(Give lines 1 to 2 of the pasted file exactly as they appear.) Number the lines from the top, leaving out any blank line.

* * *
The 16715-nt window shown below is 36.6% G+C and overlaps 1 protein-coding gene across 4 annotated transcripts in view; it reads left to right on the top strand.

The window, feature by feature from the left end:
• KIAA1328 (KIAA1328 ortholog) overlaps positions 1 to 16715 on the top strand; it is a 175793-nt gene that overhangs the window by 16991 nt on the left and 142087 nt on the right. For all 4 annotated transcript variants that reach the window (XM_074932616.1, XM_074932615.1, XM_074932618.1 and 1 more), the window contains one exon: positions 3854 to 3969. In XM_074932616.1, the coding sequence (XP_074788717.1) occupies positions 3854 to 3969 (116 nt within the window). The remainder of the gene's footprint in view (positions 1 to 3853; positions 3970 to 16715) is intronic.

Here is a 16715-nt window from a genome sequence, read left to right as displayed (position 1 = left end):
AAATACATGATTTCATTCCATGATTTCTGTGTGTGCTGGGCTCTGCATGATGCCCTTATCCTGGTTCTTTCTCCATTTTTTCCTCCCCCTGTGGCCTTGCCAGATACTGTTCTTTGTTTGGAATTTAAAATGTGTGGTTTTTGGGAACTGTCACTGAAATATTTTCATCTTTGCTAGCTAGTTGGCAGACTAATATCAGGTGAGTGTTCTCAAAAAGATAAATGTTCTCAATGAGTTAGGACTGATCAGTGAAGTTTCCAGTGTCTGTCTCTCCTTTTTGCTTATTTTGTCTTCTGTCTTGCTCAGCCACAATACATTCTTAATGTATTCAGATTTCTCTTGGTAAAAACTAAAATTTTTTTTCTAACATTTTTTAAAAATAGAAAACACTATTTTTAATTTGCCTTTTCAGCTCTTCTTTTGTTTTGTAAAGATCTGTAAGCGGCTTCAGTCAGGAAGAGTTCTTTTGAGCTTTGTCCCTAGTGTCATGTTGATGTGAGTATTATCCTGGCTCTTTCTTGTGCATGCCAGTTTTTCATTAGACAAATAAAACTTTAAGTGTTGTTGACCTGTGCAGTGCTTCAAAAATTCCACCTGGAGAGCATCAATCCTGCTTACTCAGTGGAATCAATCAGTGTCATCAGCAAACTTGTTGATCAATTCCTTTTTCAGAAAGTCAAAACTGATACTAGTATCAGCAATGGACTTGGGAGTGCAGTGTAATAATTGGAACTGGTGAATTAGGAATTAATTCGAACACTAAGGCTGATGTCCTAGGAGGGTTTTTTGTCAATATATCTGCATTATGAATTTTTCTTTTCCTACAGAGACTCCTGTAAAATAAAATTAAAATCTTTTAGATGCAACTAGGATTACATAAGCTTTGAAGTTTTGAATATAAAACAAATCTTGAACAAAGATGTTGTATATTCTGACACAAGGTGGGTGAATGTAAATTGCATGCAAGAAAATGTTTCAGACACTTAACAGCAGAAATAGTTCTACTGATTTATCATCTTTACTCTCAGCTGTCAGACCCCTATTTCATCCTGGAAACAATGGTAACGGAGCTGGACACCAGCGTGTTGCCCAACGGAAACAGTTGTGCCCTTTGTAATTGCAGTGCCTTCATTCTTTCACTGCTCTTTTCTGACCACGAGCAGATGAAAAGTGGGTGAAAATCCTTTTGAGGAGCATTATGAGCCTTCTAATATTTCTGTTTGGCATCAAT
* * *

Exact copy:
The 16715-nt window shown below is 36.6% G+C and overlaps 1 protein-coding gene across 4 annotated transcripts in view; it reads left to right on the top strand.

The window, feature by feature from the left end: